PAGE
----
In essence, the project has evolved from genealogy to a hybrid of biography, sociology and anthropology - a study of how our clan has interacted with and influenced its community. This sum of this knowledge has turned into an archive, where everyone's contribution counts.

Individually, our relatives include an actor who's made films with some of Hollywood's top stars, a writer whose prize-winning fiction has been published nationally, and a Major League Baseball pitcher.

Collectively, the clan has turned out thousands of lesser-known men and women who've made their own mark in education, military service, railroading, farming, manufacturing, the professions and business, symbolizing the muscle that built our region. Cousins have married into families or adopted children of virtually all races and faiths, and collectively serve as a microcosm for our region's diverse society.

At least 330 cousins have labored in coal, coke and steel, amid the building of empires by Andrew Carnegie and Henry Clay Frick. We honored these workers at our reunion this year. Unlike previous gatherings, which focused on education and the military, this subject delved deeper - into the identity and heritage of Western Pennsylvanians.

These cousins have toiled thousands of man-years, and their products have been used to build our nation's great landmarks: Brooklyn Bridge, Empire State Building, Panama Canal and Pennsylvania Railroad.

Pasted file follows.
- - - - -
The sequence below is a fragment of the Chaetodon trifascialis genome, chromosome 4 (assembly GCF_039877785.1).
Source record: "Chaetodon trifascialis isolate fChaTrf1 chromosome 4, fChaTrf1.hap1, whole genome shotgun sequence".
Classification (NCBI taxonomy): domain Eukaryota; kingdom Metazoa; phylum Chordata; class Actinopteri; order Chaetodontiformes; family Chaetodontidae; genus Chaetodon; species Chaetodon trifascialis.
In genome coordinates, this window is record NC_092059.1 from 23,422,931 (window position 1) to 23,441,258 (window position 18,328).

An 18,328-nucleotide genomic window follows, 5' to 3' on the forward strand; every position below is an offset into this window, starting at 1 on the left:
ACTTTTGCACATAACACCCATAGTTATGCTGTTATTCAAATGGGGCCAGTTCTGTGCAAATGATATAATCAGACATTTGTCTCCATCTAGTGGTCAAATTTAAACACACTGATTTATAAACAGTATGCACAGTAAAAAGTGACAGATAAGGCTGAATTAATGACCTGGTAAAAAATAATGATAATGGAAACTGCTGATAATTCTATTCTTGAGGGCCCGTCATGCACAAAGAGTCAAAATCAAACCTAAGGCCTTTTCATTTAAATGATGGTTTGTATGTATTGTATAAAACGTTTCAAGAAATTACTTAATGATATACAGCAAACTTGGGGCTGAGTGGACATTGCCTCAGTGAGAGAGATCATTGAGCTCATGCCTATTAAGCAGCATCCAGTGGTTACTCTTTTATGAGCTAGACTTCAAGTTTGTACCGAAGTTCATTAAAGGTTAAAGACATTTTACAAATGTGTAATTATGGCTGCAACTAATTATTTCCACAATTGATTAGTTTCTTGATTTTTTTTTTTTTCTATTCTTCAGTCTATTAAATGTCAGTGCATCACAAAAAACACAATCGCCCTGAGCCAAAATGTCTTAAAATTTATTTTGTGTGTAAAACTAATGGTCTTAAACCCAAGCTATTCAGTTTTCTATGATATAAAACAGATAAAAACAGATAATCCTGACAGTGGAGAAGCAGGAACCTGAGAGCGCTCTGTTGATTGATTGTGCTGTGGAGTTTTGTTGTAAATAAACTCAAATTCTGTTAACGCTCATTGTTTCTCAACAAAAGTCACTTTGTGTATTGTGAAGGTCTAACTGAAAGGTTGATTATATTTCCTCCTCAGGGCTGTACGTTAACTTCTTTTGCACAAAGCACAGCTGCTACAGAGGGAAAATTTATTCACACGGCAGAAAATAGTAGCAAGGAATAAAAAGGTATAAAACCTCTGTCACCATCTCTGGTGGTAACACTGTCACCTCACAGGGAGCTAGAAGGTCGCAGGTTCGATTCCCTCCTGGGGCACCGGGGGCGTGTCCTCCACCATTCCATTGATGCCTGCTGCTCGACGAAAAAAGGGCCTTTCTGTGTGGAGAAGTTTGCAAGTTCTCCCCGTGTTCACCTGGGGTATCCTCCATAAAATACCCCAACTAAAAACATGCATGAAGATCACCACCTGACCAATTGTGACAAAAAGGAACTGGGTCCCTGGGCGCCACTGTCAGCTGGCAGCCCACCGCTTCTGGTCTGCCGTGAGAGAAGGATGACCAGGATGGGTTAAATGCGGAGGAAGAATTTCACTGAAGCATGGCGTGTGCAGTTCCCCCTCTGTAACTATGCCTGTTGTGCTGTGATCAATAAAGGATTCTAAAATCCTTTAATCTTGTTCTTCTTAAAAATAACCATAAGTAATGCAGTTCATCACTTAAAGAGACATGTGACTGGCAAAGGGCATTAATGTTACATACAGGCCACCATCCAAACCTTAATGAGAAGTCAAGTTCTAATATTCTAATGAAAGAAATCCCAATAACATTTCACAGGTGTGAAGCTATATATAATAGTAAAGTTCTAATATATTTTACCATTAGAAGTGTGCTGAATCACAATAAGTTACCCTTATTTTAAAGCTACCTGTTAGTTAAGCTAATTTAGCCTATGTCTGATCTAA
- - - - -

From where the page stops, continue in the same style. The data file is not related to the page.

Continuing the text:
At least 14 relatives were killed in coal, coke and steel accidents between 1884 and 1941. While gruesome, the upshot is that none has been killed since then, thanks to improved safety measures.

While fewer cousins work in these areas today, reflecting the decline of employment in heavy industry, some will help make steel for the new Pirates and Steelers stadiums and the Lawrence Convention Center expansion.

To record cousins' work for posterity, we published a reunion booklet packed with photos and hundreds of career entries. The data yielded insights about how these industries have provided:

Long-term employment, in some branches over five consecutive generations

Opportunities for industry leadership. Cousins have served as a chief mine inspector of H.C. Frick Coke Co., a leading coal property broker and the president of coal mining institutes.

Opportunities to export talent. Cousins mined ore in Siberia; removed the first slope mine coal in parts of Kansas; and were among the first to use electric coal digging equipment in Eastern Ohio.

An environment in which offspring could pursue alternative careers. Laborers' descendants included a top engineer in the Apollo rocket program and the director of community development for a county near Washington, D.C.

Great-Grandma did not think in such terms. If she knew the vastness of the clan she married into, and what she herself had begotten, she'd shake her head and proclaim that the world had gotten too big.

As we enter a new century, we want to continue building what we hope is a meaningful reunion and repository of information. Our goal is to shed more light on the work force and culture of the region through thousands of related lives.